This is probably the single most important rule. NT supports only FAT and NTFS, not FAT32, and can't be installed on a FAT32 partition. In fact, it generally can't even read FAT32 partitions. So if you're planning to make data readable by both operating systems, be sure not to place it on a FAT32 partition. Place shared data either in a FAT partition or on a networked drive.

Also, do not convert a FAT16 partition that has NT installed on it. Converting a partition with NT installed on it to FAT32 will render it unbootable.

The sole exception to this rule is with Windows 2000. Win2K can read and write FAT32 partitions without problems. Installing Win2K on a FAT32 partition, however, means you won't be able to use NTFS security features on your system partition.

2. Don't use disk compression.
In fact, this is a global rule: Never use disk compression on any multiple booting system. It's not worth it, and it creates more problems than it solves. Most drives today are big enough that disk compression is contraindicated, anyway. Windows Me won't even install onto a system that has disk compression running.

3. Do a disk check before an installation.  Lingering disk errors can cause terrible problems later on down the line when you install an operating system. During Windows installation, there's a disk check; don't skip this step.

4. Always use a discrete partition for other operating systems.  As with installing Win 95/98/Me on an NT/2K system, this rule also applies here, and for the same reasons. Installing one Windows application set over another can cause horribly unpredictable things to happen. In most cases it will break IE and Outlook Express, and if shared .DLLs are overwritten, it may cause other apps to malfunction, too.

Each operating system should always reside on its own partition for the best possible results. Here, a FAT32 partition has been prepped for a new installation of Windows Me.

(click for expanded view)

Each operating system should always reside on its own partition for the best possible results. Here, a FAT32 partition has been prepped for a new installation of Windows Me.

If you want to share applications between operating systems, the best way to do this is to install the app on one OS, boot the other OS, and then reinstall it into the exact same folder. However, a few applications may not work correctly if you do this: for instance, any application that uses CTL3DV2.DLL or CTL3D32.DLL, since there are discrete versions of those .DLLs for 95/98/Me and NT/2K. Your safest bet is to install apps in separate partitions, although a few programs can be coaxed into running without being reinstalled.

Another thing to be aware of when adding a new partition to a Windows 9x machine is how Windows 9x translates partitions as drives. In some cases, if you add a partition, you may break your drive-lettering scheme and possibly render your Windows 9xsystem unbootable.

Here's an example of this: On a computer that had two primary partitions, C: and D:, I had Windows NT on C: (which was marked as bootable) and Windows 98 on D:. When I added a third, logical partition, the drive lettering was thrown off and D: turned into E:, making Windows 98 unbootable.

There are two simple ways to defeat this. One is to use only primary partitions (a maximum of four per hard drive) and to add them in sequence. Another is to add Windows 9x last whenever you set up a system, to preserve the integrity of the drive mapping. The downside of this method is that it goes against the common wisdom of putting 95/98/Me on a system first, so this is recommended with some reservations. Forcing Win9x to map drives a certain way is difficult and not always successful. (Windows NT and 2000 let you map drives any way you like and are not as prone to this problem.)

Third-party Programs for Multiple Booting

Sometimes the easiest thing to do in multiple boot scenarios is to let someone else take control of the whole process. The Windows NT/2K multiple boot loader is not simple to configure and has no easy way to add operating systems that aren't directly supported. If you're booting between more than one OS, or various revisions of OSes, the boot loaders you have may not be enough to do the job.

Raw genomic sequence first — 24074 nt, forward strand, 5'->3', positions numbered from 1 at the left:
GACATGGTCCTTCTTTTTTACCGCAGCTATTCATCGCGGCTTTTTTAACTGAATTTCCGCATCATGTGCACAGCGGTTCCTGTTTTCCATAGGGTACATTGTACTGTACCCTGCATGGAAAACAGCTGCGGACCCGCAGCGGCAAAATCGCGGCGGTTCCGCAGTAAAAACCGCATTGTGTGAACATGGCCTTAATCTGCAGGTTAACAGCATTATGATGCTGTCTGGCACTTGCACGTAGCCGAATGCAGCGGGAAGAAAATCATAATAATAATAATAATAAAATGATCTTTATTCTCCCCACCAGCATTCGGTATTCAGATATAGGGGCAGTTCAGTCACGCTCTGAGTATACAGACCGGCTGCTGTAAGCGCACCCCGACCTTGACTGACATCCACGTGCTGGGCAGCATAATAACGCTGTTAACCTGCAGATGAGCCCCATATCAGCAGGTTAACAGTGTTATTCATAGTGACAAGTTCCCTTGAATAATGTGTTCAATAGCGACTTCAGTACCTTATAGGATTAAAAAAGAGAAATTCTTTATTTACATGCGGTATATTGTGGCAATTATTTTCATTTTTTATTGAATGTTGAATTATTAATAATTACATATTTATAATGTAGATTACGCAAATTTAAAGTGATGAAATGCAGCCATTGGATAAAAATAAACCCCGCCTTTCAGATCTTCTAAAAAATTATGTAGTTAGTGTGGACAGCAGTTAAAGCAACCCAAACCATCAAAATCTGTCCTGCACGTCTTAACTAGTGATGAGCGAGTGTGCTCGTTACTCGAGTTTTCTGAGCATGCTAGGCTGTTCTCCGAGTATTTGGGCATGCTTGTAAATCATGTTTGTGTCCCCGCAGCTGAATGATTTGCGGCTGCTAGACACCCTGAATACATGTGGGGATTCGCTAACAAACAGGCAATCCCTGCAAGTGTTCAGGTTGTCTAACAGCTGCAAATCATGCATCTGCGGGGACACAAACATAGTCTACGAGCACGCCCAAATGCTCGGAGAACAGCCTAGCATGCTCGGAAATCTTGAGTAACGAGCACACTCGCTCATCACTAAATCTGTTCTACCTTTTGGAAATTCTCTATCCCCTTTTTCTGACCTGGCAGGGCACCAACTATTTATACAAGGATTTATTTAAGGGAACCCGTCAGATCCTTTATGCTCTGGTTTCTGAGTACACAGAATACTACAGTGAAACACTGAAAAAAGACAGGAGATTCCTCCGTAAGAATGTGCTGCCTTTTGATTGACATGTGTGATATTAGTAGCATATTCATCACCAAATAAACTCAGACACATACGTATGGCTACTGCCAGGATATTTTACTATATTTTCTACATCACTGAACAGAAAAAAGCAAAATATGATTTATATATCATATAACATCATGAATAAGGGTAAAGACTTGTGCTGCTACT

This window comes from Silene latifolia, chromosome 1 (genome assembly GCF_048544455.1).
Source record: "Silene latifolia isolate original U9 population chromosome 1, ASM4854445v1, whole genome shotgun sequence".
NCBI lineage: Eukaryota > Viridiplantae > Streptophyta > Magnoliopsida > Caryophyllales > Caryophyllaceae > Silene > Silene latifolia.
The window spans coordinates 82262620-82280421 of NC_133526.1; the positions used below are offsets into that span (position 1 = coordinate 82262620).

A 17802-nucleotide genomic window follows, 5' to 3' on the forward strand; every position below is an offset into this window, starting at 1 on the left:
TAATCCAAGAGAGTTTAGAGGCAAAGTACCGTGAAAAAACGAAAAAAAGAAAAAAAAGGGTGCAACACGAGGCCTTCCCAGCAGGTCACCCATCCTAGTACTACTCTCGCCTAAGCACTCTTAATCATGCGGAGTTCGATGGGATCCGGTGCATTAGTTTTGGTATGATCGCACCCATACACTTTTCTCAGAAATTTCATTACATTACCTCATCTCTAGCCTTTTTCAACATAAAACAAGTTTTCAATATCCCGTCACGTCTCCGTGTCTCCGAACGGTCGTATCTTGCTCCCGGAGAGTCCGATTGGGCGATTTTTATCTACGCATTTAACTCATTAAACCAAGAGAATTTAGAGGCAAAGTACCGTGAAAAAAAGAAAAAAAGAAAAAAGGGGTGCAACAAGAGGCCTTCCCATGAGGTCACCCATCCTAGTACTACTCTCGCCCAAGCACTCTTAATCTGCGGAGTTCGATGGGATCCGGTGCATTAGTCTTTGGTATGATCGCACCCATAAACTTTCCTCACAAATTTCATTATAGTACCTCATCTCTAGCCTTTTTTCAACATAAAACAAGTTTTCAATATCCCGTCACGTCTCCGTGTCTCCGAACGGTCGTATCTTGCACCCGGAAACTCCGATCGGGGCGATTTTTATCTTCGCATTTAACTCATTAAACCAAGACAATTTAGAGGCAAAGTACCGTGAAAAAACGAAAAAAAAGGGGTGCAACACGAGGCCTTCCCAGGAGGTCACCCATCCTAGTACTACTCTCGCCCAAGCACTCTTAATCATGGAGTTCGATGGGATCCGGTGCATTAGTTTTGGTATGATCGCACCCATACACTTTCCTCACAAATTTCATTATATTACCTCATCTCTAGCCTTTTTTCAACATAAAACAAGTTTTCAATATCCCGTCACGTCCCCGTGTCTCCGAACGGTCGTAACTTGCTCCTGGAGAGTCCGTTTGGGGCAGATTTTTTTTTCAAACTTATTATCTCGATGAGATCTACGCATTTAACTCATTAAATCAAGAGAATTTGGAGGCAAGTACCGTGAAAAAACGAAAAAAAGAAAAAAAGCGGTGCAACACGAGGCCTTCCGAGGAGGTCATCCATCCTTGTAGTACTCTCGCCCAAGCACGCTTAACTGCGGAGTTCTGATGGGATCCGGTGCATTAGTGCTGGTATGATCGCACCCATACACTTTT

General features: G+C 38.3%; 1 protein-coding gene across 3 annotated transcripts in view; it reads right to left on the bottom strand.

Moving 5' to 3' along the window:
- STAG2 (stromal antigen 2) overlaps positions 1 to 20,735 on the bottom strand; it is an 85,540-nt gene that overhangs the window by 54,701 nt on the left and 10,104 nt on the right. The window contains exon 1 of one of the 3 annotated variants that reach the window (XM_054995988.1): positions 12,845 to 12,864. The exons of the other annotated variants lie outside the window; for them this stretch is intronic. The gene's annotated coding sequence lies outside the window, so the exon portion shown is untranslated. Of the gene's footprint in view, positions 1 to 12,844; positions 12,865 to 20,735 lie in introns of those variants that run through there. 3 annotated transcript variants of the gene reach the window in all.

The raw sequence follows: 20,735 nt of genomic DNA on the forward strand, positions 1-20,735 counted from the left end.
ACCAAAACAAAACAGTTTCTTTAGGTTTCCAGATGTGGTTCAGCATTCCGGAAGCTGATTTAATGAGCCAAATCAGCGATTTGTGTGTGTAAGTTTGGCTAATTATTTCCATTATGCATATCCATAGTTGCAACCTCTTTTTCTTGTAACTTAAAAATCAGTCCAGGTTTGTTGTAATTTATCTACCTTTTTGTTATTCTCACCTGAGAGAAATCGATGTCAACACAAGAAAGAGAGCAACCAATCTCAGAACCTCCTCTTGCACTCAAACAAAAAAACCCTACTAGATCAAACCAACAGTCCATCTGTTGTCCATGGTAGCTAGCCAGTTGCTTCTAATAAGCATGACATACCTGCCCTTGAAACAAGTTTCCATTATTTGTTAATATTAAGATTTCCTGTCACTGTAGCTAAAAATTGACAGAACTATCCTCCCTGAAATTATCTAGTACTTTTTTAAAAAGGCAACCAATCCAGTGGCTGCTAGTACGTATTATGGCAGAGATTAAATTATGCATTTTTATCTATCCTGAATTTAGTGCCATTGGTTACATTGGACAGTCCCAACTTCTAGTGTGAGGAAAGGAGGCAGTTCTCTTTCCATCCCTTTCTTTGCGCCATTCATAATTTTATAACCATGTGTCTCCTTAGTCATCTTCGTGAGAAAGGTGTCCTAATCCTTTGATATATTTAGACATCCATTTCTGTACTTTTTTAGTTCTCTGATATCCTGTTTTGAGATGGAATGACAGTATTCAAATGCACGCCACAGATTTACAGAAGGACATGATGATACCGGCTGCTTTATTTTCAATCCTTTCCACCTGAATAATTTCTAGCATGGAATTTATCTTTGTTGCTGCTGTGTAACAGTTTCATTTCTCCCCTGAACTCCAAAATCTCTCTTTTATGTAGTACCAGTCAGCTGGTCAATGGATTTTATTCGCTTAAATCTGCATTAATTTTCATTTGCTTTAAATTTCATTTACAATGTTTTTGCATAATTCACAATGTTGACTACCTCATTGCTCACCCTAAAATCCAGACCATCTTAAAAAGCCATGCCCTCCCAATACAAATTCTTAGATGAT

Boot loaders work in a couple of different ways. Some of them are installed in a special partition, only a few megabytes in size that is marked as bootable. When that partition is booted, the boot loader program takes over and presents the user with a menu of possible boot choices. Usually the program analyzes the available partitions at each boot, to determine whether anything has changed since the last boot.

System Commander works with just about any PC-based operating system to let you choose the OS you want to boot.

(click for expanded view)

System Commander works with just about any PC-based operating system to let you choose the OS you want to boot.

The best third-party boot loader out there so far appears to be System Commander from Vcom. System Commander automatically detects any changes made to your PC since the last boot and updates its menus automatically to reflect those changes.

The makers PartitionMagic also have a multiple boot manager program named BootMagic, which does many of the same things as System Commander and supports Windows 2000 as well.

VMware is another way to run multiple OSes on the same system, but without using multiple booting. Instead, VMware creates a virtual computer console on your PC -- basically, a computer within a computer. The virtual computer runs at about two-thirds the speed of your real computer and has access to many of the same resources -- disk drives, printers, network, etc. This allows you to run one or more operating systems, as many as you can devote disk space for, without having to reformat a drive partition or play around with dualboot settings.


VMware lets you run a 'virtual computer' in your computer, letting you install any operating system you choose. But it'll only work in NT or Windows 2000 and needs plenty of memory.

(click for expanded view)

VMware lets you run a 'virtual computer' in your computer, letting you install any operating system you choose. But it'll only work in NT or Windows 2000 and needs plenty of memory.

One main weakness of VMware is it runs only under Windows NT or Windows 2000, and it won't work in Windows 95, 98, or Me.  VMware also needs a lot of memory and processing power to get good results: On anything less than a Pentium II 400, it crawls, and it needs at least 128MB of RAM to really work well. You can try before you buy, though; the official site contains instructions on obtaining a 30-day trial license via e-mail